Information from SEOSAT–Ingenio will be used by different Spanish civil, institutional and government users, but also potentially by other European users in the framework of the European Union’s Copernicus programme and the Group on Earth Observations’ Global Earth Observation System of Systems.

    While SEOSAT–Ingenio is a Spanish national mission, it is the result of an international collaborative effort. The mission is funded by Spain’s Centre for the Development of Industrial Technology (CDTI) but developed and managed by ESA in the context of the European Earth Observation Architecture.

    This means that CDTI entrusted ESA with the technical and contractual management of the industrial activities; namely the procurement of the space and ground segments.

    With the satellite now built, ESA and Arianespace have signed the contract to launch it into orbit. The signature took place on 17 May in Madrid, Spain.

    Paving the way for this signature, ESA and CDTI had also signed an agreement at the event, allowing ESA to proceed with the procurement of the launch service.

    ESA’s Director of Earth Observation Programmes, Josef Aschbacher, said, “I am very happy to sign the agreements today.

    “This reflects strong cooperation with Spain in the field of Earth observation. We look forward to launch early next year and to SEOSAT–Ingenio complementing Europe’s Earth Observation Architecture, and also adding another mission to our Third Party Mission portfolio.”
    SEOSAT–Ingenio will liftoff on a Vega rocket, which will also carry the CNES French space agency’s Taranis satellite. Arianespace manage the launch from the spaceport in Kourou, French Guiana.

    Chief Executive Officer of Arianespace, Stéphane Israël, said, “We are delighted Arianespace has been chosen by ESA to launch SEOSAT–Ingenio.

    “Taking this satellite into orbit for the benefit of Spanish and European citizens aboard a Vega launcher together with another mission for France reasserts Arianespace’s first mission – to ensure European independent access to space.

    See the full article here .


    five-ways-keep-your-child-safe-school-shootings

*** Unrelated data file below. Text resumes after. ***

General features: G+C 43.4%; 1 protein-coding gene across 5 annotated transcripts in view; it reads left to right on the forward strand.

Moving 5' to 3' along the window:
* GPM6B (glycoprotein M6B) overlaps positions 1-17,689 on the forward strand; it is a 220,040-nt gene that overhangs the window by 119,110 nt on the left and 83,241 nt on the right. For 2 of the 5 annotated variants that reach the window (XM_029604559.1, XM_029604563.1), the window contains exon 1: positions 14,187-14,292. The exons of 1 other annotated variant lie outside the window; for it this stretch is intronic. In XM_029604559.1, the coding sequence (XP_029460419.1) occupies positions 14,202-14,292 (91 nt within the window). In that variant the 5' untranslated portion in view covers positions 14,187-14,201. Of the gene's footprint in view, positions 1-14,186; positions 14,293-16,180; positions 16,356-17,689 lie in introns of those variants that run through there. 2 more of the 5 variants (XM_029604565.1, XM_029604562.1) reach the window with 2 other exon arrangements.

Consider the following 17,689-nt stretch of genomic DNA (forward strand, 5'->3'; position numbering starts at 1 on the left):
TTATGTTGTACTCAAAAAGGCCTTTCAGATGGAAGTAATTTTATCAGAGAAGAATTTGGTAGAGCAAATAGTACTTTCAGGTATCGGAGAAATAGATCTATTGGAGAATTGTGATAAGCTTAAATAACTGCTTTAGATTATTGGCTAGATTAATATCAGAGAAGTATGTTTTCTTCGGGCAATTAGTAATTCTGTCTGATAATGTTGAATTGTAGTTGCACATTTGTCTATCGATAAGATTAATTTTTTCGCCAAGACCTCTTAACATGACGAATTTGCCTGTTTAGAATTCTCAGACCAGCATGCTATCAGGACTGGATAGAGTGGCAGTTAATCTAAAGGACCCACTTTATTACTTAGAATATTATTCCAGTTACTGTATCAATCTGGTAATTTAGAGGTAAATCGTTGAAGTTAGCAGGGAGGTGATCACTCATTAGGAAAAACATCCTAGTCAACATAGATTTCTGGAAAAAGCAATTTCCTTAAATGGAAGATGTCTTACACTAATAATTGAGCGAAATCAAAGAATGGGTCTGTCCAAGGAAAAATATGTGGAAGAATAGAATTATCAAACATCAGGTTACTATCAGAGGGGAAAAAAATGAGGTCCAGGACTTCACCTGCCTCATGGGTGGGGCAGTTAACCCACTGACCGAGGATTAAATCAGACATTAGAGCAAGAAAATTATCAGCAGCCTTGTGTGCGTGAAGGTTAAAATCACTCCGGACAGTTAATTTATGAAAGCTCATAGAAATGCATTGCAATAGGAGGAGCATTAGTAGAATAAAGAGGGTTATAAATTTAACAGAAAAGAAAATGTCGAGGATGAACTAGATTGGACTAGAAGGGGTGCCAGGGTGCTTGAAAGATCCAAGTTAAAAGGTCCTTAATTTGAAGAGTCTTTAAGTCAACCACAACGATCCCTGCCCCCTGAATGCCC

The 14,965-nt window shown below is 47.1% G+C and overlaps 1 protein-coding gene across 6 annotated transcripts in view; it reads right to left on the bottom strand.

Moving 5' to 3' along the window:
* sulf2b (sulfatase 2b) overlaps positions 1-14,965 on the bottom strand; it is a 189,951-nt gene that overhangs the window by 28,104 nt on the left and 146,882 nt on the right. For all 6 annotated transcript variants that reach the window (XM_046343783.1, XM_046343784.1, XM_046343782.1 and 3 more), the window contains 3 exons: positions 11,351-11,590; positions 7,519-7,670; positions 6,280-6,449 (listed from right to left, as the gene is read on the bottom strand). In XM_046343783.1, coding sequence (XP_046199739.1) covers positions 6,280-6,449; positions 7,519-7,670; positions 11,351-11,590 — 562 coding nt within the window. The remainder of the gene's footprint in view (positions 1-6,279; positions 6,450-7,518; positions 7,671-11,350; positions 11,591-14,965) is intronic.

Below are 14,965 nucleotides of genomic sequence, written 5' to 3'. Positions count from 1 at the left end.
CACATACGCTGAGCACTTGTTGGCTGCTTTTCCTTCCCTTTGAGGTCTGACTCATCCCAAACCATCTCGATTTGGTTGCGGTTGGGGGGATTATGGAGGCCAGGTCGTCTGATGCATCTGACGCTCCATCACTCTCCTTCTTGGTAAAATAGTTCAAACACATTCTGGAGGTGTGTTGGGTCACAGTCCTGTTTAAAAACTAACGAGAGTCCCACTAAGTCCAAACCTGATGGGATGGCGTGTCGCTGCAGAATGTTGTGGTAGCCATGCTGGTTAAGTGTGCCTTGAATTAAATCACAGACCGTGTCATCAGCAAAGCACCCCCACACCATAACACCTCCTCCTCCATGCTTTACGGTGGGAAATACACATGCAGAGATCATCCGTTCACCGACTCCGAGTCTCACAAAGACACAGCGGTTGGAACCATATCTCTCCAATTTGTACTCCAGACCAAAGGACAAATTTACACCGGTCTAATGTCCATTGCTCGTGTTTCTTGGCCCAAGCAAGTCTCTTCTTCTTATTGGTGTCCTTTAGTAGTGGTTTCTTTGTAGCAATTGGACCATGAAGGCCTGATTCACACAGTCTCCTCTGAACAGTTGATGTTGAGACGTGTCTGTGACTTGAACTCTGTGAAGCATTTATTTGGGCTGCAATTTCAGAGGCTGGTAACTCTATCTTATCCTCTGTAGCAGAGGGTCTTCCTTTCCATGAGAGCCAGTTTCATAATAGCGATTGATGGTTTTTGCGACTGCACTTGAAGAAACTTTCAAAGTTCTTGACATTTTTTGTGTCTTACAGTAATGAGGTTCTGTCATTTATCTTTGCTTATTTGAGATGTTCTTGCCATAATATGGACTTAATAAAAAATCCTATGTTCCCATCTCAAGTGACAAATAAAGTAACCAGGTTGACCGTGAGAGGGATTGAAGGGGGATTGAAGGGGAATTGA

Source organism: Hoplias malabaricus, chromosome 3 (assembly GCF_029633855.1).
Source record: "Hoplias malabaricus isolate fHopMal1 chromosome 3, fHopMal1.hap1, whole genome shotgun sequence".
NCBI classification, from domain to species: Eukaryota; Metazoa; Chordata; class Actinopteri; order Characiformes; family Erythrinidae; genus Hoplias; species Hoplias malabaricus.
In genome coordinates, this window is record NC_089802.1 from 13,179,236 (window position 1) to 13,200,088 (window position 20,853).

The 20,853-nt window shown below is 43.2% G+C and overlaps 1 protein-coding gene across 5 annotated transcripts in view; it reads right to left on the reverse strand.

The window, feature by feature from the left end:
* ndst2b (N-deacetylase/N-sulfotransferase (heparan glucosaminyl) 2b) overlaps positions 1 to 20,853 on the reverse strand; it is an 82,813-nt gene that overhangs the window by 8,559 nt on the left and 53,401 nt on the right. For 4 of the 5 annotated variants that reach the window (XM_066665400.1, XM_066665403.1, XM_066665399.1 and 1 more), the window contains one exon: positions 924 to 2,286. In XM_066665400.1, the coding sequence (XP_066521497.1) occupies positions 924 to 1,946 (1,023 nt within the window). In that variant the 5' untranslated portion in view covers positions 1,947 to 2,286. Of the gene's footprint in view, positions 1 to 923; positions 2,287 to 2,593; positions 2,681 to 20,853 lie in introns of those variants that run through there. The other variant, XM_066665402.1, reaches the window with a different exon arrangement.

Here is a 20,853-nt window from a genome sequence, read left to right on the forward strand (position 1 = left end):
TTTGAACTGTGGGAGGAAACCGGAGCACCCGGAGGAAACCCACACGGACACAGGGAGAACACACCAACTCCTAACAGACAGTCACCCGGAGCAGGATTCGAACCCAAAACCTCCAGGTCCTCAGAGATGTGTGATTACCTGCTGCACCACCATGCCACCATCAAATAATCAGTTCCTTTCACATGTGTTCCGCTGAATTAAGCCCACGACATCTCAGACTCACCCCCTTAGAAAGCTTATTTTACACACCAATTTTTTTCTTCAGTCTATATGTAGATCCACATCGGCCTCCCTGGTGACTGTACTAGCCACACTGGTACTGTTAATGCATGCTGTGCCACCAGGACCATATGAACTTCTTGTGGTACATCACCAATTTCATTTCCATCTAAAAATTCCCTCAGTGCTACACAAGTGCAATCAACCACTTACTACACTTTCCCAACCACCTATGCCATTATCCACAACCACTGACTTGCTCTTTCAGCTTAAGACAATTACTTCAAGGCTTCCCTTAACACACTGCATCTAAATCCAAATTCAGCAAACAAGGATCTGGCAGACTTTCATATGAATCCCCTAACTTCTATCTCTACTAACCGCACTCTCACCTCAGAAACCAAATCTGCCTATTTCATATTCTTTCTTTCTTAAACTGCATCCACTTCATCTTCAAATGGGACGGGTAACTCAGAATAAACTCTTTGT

Please help promote STEM in your local schools.

    Stem Education Coalition

    The European Space Agency (ESA), established in 1975, is an intergovernmental organization dedicated to the exploration of space, currently with 19 member states. Headquartered in Paris, ESA has a staff of more than 2,000. ESA’s space flight program includes human spaceflight, mainly through the participation in the International Space Station program, the launch and operations of unmanned exploration missions to other planets and the Moon, Earth observation, science, telecommunication as well as maintaining a major spaceport, the Guiana Space Centre at Kourou, French Guiana, and designing launch vehicles. ESA science missions are based at ESTEC in Noordwijk, Netherlands, Earth Observation missions at ESRIN in Frascati, Italy, ESA Mission Control (ESOC) is in Darmstadt, Germany, the European Astronaut Centre (EAC) that trains astronauts for future missions is situated in Cologne, Germany, and the European Space Astronomy Centre is located in Villanueva de la Cañada, Spain.

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  • richardmitnick 9:41 am on May 19, 2019 Permalink | Reply
    Tags: "Mission control 'saves science'", , , , , ESA, ESA’s Earth Explorer Swarm satellites   

    From European Space Agency: “Mission control ‘saves science'” 

    ESA Space For Europe Banner

    From European Space Agency

    1
    Earth observation missions

    17 May 2019

    Every minute, ESA’s Earth observation satellites gather dozens of gigabytes of data about our planet – enough information to fill the pages on a 100-metre long bookshelf. Flying in low-Earth orbits, these spacecraft are continuously taking the pulse of our planet, but it’s teams on the ground at ESA’s Operations Centre in Darmstadt, Germany, that keep our explorers afloat.

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    ESOC Main Control Room in Darmstadt, Germany

    From flying groups of spacecraft in complex formations to dodging space debris and navigating the ever-changing conditions in space known as space weather, ESA’s spacecraft operators ensure we continue to receive beautiful images and vital data on our changing planet.

    Get in formation

    Many Earth observation satellites travel in formation. For example, the Copernicus Sentinel-5P satellite follows behind the Suomi-NPP satellite (from the National Oceanic and Atmospheric Administration). Flying in a loose trailing formation, they observe parts of our planet in quick succession and monitor rapidly evolving situations. Together they can also cross-validate instruments on board as well as the data acquired.

    ESA Copernicus Sentinel-5P

    NOAA Suomi-NPP satellite via NASA Goddard

    ESA’s Earth Explorer Swarm satellites are another example of complex formation flying.

    ESA/Swarm

    On a mission to provide the best ever survey of Earth’s geomagnetic field, they are made up of three identical satellites flying in what is called a constellation formation.

    Swarm’s individual satellites operate together under shared control in a synchronised manner, accomplishing the same objective of one giant – and more expensive – satellite.

    “Formation flying has all the challenges of flying many single spacecraft, except with the added complexity that we need to maintain a regular distance between all of these high-speed and high-tech eyes on Earth,” explains Jose Morales Santiago, ESA’s Head of the Earth Observation Mission Operations Division.